Pollyanna was so happy that night after she had sent her letter to Jimmy tha_he could not quite keep it to herself. Always before going to bed she steppe_nto her aunt's room to see if anything were needed. To-night, after the usua_uestions, she had turned to put out the light when a sudden impulse sent he_ack to her aunt's bedside. A little breathlessly she dropped on her knees.
"Aunt Polly, I'm so happy I just had to tell some one. I WANT to tell you. Ma_?"
"Tell me? Tell me what, child? Of course you may tell me. You mean, it's goo_ews—for ME?"
"Why, yes, dear; I hope so," blushed Pollyanna. "I hope it will make you—GLAD, a little, for me, you know. Of course Jimmy will tell you himself all properl_ome day. But _I_ wanted to tell you first."
"Jimmy!" Mrs. Chilton's face changed perceptibly.
"Yes, when—when he—he asks you for me," stammered Pollyanna, with a radian_lood of color. "Oh, I—I'm so happy, I HAD to tell you!"
"Asks me for you! Pollyanna!" Mrs. Chilton pulled herself up in bed. "Yo_on't mean to say there's anything SERIOUS between you and—Jimmy Bean!"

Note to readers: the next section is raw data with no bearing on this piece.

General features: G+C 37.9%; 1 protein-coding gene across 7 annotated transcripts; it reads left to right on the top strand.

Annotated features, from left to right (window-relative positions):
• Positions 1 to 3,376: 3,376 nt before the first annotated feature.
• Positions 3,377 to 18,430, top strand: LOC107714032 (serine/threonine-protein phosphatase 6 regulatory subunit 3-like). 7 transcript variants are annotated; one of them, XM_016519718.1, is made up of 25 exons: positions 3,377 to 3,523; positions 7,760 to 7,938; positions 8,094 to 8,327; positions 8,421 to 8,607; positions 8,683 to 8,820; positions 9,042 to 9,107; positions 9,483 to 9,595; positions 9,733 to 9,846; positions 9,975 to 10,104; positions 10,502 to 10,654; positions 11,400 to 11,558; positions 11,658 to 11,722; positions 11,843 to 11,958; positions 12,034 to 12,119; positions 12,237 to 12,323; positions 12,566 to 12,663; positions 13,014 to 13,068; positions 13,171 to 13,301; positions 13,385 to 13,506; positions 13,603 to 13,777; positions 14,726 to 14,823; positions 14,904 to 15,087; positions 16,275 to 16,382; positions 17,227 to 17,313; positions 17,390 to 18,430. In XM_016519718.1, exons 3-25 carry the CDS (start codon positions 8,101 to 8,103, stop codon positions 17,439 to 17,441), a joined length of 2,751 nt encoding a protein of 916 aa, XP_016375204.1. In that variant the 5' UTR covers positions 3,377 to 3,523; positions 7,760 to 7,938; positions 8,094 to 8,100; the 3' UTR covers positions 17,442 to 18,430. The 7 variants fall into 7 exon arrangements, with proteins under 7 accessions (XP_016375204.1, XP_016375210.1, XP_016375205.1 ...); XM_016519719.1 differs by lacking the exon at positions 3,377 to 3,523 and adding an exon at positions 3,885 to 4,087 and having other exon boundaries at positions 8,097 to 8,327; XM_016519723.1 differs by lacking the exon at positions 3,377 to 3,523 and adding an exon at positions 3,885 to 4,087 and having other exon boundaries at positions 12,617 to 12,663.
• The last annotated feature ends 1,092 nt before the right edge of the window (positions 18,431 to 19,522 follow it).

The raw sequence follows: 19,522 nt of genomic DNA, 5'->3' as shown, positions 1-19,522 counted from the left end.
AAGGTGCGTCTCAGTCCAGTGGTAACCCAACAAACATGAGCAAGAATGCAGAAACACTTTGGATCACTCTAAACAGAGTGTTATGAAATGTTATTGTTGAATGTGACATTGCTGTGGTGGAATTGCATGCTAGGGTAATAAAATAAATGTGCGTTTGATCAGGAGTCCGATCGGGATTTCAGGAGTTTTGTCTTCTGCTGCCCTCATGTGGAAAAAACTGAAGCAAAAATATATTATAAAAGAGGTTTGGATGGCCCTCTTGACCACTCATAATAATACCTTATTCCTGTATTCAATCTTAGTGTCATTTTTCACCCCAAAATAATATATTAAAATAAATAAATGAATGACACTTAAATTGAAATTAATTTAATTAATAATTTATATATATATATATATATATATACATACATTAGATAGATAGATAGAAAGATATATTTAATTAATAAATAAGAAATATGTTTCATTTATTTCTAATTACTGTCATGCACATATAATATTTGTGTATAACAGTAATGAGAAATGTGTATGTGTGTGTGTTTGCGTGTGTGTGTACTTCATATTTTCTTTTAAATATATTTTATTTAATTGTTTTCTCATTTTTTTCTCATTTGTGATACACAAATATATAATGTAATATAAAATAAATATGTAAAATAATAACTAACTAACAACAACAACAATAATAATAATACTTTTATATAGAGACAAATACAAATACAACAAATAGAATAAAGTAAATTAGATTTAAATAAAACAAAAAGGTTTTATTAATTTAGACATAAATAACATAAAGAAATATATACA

Pollyanna fell back in dismay.
"Why, auntie, I thought you LIKED Jimmy!"
"So I do—in his place. But that place isn't the husband of my niece."
"Come, come, child, don't look so shocked. This is all sheer nonsense, and I'_lad I've been able to stop it before it's gone any further."
"But, Aunt Polly, it HAS gone further," quavered Pollyanna. "Why, I—I alread_ave learned to lo— —c-care for him—dearly."
"Then you'll have to unlearn it, Pollyanna, for never, never will I give m_onsent to your marrying Jimmy Bean."
"First and foremost because we know nothing about him."
"Why, Aunt Polly, we've always known him, ever since I was a little girl!"
"Yes, and what was he? A rough little runaway urchin from an Orphans' Home! W_now nothing whatever about his people, and his pedigree."